I just got in from the best run I’ve had in four years. Yes, seriously. 60 minutes, strong to the end, probably about six miles total. I’m totally jazzed.
Some folks have very kindly asked how my triathlon training is going. Punch line: much better than last year. I credit one thing above all else: gear. A sensible year-round training regime is also deserving of much credit, and that regime is a function of gear changes I’ve made in the past year.
In sympathy with those of you who don’t give a rat’s patootie about triathlon, I’ll elaborate below the fold.
As I mentioned recently, I am doing the Reebok Women’s Triathlon in Naperville on 25 June and the Accenture Chicago Triathlon on 27 August. Both are sprints: 500 meter swim, 22 kilometer bike, 5 kilometer run. Last year I did Naperville in 1 hr, 55 mins, 45 seconds. My goal this year is 1 hr 45 mins.
Last year I was too nice in the swim: I was hesitant to swim over people, or to kick them, so I did breaststroke for the first 150 meters or so. That cost me about 5 minutes in the swim, which is a lot (in the pool I can swim 500m in 10 minutes without working too hard). This year I’ve got better goggles and a fresher memory about how to swim in such close quarters with so many people. I honestly have not been training too hard on my swimming because the challenges I have to overcome are the crowd management, but I have been swimming and running back to back to work on technique and endurance. I always do stroke drills. That’s the best advice I can offer for the swim: regardless of how strong or weak a swimmer you are, always do stroke drills; they will improve your form and make you a more efficient swimmer.
The bike is easily my favorite part of the enterprise. 22K is about 14 miles, and my target for that leg is 50-60 minutes. Last year I bought a Trek women’s-specific bike about 2.5 months before the race, and we were really not a good fit for each other. I don’t have a body geometry that requires a women’s specific frame, so between that and the fact that Treks are all very stiff aluminum, I didn’t ride really long training rides in the lead-up to the race. I think the longest training ride I did was 28 miles, which is plenty long enough in and of itself, but last year I was not running well, so I was trying to do all of my endurance training on the bike. 28 miles didn’t cut it for that. But the aluminum frame meant that the bike was fast, fast, fast; I just hated feeling every single bump in the road.
In July I sold my Trek and bought a Felt F70 instead; the geometry is perfect for me, and the metal alloy of the frame means I don’t feel everything, but I know it’s a slower bike. However, I can ride for much, much longer; this spring we’ve done training rides up to 42 miles.
But the thing that has meant the most for hitting the ground running, so to speak, is the rollers. We bought rollers (and a TV/DVD to alleviate the boredom!) and used them all winter. Even though on average I rode on the rollers once a week, 30-45 minutes each time, it was enough for me to keep my cycling form all winter. Rollers are also good for working on form, like doing drills where you focus on one leg pulling up and pushing down with your foot moving in a circle, do that for a minute, then switch sides.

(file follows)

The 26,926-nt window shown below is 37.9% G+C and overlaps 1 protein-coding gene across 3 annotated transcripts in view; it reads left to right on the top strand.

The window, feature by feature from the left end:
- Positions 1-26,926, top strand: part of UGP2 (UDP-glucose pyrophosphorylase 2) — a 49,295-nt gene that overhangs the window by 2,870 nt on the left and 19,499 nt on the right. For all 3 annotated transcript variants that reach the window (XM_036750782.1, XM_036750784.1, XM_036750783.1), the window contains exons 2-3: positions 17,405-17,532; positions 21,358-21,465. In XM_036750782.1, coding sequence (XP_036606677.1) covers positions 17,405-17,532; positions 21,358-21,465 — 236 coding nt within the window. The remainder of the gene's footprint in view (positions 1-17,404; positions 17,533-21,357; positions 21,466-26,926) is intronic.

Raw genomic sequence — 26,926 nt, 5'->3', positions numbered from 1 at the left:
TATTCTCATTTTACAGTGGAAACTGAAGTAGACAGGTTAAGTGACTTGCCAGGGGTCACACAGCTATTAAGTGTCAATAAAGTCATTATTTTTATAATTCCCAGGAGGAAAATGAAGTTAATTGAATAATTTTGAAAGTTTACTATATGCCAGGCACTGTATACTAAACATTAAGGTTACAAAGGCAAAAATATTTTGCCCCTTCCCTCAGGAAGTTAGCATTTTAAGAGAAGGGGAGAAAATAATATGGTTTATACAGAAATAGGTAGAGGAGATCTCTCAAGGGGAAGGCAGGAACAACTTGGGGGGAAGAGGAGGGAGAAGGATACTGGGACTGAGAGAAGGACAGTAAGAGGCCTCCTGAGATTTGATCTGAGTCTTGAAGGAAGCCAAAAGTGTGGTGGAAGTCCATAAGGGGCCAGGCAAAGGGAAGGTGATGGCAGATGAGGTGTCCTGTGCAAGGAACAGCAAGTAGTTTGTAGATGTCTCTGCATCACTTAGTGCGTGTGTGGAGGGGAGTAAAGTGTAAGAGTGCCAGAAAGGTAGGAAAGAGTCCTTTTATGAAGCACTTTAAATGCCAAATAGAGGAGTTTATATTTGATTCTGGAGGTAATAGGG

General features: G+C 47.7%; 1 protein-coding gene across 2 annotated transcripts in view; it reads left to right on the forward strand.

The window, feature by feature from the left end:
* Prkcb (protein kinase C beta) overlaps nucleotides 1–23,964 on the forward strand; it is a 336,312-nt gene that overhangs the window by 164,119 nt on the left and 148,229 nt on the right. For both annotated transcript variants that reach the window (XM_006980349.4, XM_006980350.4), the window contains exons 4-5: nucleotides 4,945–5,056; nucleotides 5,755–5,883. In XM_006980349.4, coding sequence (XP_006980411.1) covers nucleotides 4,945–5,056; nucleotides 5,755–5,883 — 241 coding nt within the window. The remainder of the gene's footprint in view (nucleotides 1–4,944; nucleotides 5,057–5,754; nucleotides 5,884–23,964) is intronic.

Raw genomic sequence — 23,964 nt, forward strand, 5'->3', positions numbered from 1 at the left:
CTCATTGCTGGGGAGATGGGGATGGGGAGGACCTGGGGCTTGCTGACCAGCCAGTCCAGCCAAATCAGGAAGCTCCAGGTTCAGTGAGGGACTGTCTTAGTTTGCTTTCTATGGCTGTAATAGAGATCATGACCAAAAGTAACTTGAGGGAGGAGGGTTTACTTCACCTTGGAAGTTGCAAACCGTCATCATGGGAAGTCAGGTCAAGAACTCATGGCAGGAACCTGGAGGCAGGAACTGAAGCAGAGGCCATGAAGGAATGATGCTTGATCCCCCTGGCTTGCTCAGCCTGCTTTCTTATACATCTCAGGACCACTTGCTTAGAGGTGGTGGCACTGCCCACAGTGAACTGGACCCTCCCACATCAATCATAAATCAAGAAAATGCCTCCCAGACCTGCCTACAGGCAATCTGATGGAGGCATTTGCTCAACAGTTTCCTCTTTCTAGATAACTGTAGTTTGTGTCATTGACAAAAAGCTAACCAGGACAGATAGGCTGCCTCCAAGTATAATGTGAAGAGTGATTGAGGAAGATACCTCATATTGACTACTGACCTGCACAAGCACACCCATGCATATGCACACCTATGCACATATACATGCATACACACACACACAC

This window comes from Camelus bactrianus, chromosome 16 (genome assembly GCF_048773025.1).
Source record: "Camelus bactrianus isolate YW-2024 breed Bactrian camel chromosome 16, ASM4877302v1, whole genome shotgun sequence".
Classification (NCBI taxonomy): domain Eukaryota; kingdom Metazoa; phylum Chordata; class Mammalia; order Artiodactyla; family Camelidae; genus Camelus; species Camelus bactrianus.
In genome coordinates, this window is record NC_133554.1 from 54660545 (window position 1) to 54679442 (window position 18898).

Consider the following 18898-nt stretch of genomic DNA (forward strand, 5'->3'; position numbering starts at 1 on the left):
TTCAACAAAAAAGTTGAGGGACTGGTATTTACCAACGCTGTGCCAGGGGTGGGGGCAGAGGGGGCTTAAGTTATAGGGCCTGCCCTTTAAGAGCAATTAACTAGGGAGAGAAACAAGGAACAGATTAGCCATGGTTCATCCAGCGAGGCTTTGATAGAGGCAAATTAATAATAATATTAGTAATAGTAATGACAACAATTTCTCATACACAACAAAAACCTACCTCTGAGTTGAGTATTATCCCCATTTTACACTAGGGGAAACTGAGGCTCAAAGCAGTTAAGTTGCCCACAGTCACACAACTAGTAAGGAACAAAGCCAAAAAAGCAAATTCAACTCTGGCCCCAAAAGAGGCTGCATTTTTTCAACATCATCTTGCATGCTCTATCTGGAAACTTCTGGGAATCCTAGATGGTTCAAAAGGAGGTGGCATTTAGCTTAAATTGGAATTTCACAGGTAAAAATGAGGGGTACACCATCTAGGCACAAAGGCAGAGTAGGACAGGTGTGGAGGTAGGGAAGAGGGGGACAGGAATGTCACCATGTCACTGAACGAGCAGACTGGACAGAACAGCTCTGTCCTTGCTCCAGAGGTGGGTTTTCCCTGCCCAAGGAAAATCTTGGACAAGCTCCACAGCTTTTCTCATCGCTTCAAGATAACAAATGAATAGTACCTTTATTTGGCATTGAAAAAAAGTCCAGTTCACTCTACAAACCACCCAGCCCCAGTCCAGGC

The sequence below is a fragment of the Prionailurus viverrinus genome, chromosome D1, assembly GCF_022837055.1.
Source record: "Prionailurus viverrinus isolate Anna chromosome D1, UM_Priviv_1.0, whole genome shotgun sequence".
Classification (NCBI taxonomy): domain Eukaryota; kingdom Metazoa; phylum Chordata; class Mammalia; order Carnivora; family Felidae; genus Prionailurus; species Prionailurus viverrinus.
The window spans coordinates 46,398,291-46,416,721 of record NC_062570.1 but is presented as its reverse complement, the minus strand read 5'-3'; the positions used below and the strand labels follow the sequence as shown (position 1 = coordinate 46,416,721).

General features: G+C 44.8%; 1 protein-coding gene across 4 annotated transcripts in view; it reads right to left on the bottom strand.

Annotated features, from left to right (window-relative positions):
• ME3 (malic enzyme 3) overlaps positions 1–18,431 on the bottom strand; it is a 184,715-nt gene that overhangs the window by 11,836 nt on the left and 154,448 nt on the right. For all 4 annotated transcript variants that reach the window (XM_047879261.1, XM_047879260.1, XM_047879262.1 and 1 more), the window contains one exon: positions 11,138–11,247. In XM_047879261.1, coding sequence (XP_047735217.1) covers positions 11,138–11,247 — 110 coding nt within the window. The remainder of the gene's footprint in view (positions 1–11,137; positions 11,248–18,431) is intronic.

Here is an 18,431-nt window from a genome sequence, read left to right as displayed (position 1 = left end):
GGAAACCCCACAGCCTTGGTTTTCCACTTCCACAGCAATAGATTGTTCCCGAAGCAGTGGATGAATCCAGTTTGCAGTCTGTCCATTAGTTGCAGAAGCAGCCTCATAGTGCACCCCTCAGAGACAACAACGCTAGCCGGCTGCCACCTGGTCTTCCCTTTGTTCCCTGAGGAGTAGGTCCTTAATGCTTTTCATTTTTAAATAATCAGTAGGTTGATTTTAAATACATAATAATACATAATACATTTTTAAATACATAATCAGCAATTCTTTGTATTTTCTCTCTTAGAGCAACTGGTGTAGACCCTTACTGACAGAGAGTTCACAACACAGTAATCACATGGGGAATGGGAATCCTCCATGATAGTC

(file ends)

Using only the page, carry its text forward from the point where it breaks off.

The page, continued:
The weak link is always the run (which is why I’m so psyched by this great run I had today!). I had plantar fascitiis two years ago, and so didn’t start running again until spring 2005. Indeed, even in the week leading up to Naperville last year, I was still “running” on the elliptical at the gym instead on doing real outdoor runs. I was doing 30 minutes, just enough to reflect the length of the 5K. In the actual race I had the “bricks” phenomenon, where your calves feel tight and heavy after getting off the bike, for a full two miles. The feeling when the bricks in my calves released was exquisite, and that last mile of the run was great. This year I want that release to occur sooner in the run.
So I have been exasperated over the past couple of months with my runs; my shoes hurt, my orthotics hurt, my iPod no longer held a charge over 30 mins. So the last thing I’ve wanted to do has been running. About a week ago I got fed up enough that I splurged and bought new shoes (Adidas Brevard, LOVE them!), new orthotics (the kind you heat and then step on in your shoes), and a new iPod. These shoes/orthotics are amazing! This week I’ve run indoors and out, constant speed and speed intervals, and they are really delivering. If you are a small-medium-framed woman who likes a combination of support and cushioning, this shoe rocks. Last year I ran the 5K in 32 minutes; this year I’d like to get below 30 minutes.
The other part of triathlon is the transitions, which I didn’t worry about last year. This year I’ll clip my shoes onto my bike before the race, so that will go faster. I’ve also bought a race belt for my number so I don’t have to futz with pins etc.
So that’s why the punch line is gear: the goggles, the rollers, the bike, the shoes, the orthotics are making sensible training feasible and fun, which makes the whole experience that much more gratifying. The right gear gets me excited about training: I’m actually excited now for my next run! That hasn’t happened in years.